Speaking Hatefully

Culture, Communication, and Political Action in Hungary

By (author) David Boromisza-Habashi

Hardback - £45.95

Publication date:

16 November 2012

Length of book:

160 pages


Penn State University Press

ISBN-13: 9780271056371

In Speaking Hatefully, David Boromisza-Habashi focuses on the use of the term “hate speech” as a window on the cultural logic of political and moral struggle in public deliberation. This empirical study of gyűlöletbeszéd, or "hate speech," in Hungary documents competing meanings of the term, the interpretive strategies used to generate those competing meanings, and the parallel moral systems that inspire political actors to question their opponents’ interpretations. In contrast to most existing treatments of the subject, Boromisza-Habashi’s argument does not rely on pre-existing definitions of "hate speech." Instead, he uses a combination of ethnographic and discourse analytic methods to map existing meanings and provide insight into the sociocultural life of those meanings in a troubled political environment.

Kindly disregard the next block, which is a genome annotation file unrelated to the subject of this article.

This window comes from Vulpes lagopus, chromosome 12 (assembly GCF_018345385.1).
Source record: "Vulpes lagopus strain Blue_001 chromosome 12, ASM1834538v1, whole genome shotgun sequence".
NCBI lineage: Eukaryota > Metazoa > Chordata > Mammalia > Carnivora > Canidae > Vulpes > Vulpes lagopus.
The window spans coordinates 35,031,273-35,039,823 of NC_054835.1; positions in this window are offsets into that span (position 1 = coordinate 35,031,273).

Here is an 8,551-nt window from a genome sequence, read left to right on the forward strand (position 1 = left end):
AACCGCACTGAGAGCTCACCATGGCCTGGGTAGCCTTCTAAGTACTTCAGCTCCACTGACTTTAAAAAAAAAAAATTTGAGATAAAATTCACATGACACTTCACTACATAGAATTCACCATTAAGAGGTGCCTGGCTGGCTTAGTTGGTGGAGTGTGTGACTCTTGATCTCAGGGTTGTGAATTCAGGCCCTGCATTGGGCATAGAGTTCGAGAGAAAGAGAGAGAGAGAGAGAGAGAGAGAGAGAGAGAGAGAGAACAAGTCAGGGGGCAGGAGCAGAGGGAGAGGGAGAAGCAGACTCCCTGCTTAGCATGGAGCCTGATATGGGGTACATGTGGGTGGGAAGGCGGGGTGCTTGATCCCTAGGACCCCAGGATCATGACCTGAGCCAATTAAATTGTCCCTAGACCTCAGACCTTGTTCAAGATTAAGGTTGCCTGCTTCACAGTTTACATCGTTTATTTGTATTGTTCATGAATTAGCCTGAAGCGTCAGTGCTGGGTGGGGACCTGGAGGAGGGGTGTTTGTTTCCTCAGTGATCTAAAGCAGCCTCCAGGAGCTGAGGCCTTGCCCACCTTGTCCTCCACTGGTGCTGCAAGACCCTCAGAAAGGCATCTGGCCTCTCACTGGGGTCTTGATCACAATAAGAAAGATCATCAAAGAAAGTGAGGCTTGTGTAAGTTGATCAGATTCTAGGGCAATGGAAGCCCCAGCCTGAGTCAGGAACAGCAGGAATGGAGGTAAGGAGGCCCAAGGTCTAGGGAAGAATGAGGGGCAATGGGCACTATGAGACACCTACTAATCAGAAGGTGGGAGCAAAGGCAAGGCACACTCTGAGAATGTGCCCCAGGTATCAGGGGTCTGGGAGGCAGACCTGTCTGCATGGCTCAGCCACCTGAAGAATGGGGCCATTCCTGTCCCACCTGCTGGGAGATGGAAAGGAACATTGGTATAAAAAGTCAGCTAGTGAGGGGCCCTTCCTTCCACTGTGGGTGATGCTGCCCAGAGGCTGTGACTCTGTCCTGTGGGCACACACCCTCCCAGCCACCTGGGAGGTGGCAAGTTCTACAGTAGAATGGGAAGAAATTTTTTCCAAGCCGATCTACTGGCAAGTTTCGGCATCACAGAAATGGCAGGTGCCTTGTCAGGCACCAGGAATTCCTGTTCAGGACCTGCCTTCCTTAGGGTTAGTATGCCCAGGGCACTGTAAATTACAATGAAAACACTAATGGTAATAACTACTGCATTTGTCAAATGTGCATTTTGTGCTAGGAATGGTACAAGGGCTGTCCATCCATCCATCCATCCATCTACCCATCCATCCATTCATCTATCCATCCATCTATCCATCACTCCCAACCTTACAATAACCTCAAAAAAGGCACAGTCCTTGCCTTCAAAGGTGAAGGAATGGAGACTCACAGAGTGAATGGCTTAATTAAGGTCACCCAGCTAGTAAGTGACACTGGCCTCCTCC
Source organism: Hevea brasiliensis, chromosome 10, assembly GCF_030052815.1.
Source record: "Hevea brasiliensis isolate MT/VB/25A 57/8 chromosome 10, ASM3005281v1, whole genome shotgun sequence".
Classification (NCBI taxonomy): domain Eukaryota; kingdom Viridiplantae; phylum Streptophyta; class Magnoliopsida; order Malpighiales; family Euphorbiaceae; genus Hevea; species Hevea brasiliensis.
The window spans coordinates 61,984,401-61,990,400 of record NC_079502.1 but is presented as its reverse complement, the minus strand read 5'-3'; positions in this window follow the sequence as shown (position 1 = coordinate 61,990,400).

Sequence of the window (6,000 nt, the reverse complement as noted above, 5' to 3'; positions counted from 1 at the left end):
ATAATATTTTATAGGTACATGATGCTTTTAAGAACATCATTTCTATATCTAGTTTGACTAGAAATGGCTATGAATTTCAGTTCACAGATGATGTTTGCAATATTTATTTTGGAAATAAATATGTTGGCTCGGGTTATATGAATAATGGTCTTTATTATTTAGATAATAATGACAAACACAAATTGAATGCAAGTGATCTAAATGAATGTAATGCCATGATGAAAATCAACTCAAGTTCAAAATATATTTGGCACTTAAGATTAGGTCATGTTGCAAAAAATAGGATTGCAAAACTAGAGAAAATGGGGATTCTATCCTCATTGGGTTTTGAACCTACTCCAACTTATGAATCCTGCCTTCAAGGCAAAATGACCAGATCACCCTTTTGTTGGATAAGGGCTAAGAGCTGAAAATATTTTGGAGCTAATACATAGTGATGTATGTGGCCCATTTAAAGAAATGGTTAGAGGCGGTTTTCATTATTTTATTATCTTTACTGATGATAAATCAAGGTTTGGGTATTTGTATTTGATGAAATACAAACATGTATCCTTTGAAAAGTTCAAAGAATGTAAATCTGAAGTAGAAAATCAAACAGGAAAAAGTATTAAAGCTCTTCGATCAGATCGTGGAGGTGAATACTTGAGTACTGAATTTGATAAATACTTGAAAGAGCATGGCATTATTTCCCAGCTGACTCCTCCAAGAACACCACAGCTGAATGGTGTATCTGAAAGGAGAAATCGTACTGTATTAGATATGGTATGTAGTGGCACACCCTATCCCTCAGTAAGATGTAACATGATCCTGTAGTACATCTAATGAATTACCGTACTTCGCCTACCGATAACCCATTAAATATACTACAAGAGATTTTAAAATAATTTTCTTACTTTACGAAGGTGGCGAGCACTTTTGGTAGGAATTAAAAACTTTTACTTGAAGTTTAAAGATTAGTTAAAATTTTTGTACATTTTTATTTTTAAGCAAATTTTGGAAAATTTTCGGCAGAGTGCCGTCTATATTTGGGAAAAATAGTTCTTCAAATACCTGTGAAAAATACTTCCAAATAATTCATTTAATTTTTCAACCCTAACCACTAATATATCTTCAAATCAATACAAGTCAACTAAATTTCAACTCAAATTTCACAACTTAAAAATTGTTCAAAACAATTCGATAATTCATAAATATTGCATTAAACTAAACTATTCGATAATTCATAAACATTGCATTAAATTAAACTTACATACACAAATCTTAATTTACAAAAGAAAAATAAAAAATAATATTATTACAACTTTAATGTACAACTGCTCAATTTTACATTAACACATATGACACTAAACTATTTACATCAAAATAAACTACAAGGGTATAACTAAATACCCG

“This book is interesting and provocative, not to say courageous. It takes a term that arouses intense passions in the United States and analyzes it in an alien cultural/political context in ways that go beyond the usual tenor of U.S. conversations on such topics, showing that even positions one may find odious have an internal ‘logic’ in local sociohistorical contexts. That alone is an important contribution to scholarship on political debate, which usually assumes competing ‘sides’ and, at least implicitly, privileges certain positions over others. In this way, the analysis poses provocative questions about scholars’ own potential ‘cultural’ biases and political engagements. (Whether scholars are ready to accept the challenge is another question.)”

—Cezar M. Ornatowski, San Diego State University